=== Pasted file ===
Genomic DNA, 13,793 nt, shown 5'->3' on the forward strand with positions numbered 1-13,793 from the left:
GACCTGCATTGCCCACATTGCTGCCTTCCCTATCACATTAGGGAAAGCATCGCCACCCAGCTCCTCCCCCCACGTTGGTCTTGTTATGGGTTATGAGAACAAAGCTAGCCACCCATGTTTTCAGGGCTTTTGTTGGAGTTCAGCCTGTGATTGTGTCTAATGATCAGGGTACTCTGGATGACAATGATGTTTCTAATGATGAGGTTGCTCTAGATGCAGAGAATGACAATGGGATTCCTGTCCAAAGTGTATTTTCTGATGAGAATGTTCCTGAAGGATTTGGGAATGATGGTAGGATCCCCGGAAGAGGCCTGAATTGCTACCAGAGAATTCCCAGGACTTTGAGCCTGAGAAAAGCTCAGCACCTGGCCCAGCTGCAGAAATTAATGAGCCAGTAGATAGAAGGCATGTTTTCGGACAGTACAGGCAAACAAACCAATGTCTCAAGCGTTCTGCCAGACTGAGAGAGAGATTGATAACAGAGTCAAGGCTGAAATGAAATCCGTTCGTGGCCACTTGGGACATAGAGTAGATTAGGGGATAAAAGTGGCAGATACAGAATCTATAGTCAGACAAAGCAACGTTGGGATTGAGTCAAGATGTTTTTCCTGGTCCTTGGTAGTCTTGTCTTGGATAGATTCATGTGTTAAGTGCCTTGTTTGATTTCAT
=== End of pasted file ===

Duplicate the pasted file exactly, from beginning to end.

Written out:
Genomic DNA, 13,793 nt, shown 5'->3' on the forward strand with positions numbered 1-13,793 from the left:
GACCTGCATTGCCCACATTGCTGCCTTCCCTATCACATTAGGGAAAGCATCGCCACCCAGCTCCTCCCCCCACGTTGGTCTTGTTATGGGTTATGAGAACAAAGCTAGCCACCCATGTTTTCAGGGCTTTTGTTGGAGTTCAGCCTGTGATTGTGTCTAATGATCAGGGTACTCTGGATGACAATGATGTTTCTAATGATGAGGTTGCTCTAGATGCAGAGAATGACAATGGGATTCCTGTCCAAAGTGTATTTTCTGATGAGAATGTTCCTGAAGGATTTGGGAATGATGGTAGGATCCCCGGAAGAGGCCTGAATTGCTACCAGAGAATTCCCAGGACTTTGAGCCTGAGAAAAGCTCAGCACCTGGCCCAGCTGCAGAAATTAATGAGCCAGTAGATAGAAGGCATGTTTTCGGACAGTACAGGCAAACAAACCAATGTCTCAAGCGTTCTGCCAGACTGAGAGAGAGATTGATAACAGAGTCAAGGCTGAAATGAAATCCGTTCGTGGCCACTTGGGACATAGAGTAGATTAGGGGATAAAAGTGGCAGATACAGAATCTATAGTCAGACAAAGCAACGTTGGGATTGAGTCAAGATGTTTTTCCTGGTCCTTGGTAGTCTTGTCTTGGATAGATTCATGTGTTAAGTGCCTTGTTTGATTTCAT